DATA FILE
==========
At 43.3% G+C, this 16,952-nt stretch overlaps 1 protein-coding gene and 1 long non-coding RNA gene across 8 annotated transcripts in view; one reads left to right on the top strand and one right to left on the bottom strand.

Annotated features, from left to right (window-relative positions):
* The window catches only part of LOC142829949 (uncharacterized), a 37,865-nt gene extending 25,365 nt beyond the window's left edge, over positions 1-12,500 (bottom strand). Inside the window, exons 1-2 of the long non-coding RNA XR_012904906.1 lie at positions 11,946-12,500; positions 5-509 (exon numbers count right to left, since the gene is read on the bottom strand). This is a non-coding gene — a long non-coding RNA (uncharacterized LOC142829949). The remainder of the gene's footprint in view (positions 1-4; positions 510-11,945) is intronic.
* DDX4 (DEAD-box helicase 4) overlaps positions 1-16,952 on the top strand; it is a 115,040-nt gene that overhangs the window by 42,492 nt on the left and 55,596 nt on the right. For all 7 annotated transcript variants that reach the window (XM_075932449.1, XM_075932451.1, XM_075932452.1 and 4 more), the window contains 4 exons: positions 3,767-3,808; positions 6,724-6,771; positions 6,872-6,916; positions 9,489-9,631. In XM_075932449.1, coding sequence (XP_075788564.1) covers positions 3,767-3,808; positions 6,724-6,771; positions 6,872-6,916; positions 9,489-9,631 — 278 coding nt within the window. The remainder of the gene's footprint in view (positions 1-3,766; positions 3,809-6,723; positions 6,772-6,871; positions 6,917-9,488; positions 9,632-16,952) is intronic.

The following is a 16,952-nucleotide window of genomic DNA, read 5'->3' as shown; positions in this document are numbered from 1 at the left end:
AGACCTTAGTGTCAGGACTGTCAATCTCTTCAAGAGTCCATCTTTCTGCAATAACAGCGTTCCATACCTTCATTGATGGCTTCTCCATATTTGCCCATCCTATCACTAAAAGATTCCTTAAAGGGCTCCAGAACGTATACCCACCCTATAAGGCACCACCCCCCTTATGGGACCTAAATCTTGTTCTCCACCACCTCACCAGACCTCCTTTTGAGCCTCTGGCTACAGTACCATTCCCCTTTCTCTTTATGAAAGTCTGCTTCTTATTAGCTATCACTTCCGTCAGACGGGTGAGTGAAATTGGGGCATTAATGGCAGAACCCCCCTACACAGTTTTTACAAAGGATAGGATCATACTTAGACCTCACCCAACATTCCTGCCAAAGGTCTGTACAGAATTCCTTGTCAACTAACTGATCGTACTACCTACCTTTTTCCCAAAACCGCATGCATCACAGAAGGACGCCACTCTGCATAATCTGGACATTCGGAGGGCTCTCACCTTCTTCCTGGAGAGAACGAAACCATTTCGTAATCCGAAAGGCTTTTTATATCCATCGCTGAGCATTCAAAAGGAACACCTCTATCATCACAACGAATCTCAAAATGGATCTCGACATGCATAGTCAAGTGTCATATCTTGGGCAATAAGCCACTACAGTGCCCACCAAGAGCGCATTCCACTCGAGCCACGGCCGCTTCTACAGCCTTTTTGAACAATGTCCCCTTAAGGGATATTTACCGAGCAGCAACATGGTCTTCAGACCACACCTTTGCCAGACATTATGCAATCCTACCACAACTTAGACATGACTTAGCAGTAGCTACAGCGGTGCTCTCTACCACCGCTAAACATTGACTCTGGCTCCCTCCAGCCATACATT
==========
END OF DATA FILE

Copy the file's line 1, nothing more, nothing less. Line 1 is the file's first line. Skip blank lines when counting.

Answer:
At 43.3% G+C, this 16,952-nt stretch overlaps 1 protein-coding gene and 1 long non-coding RNA gene across 8 annotated transcripts in view; one reads left to right on the top strand and one right to left on the bottom strand.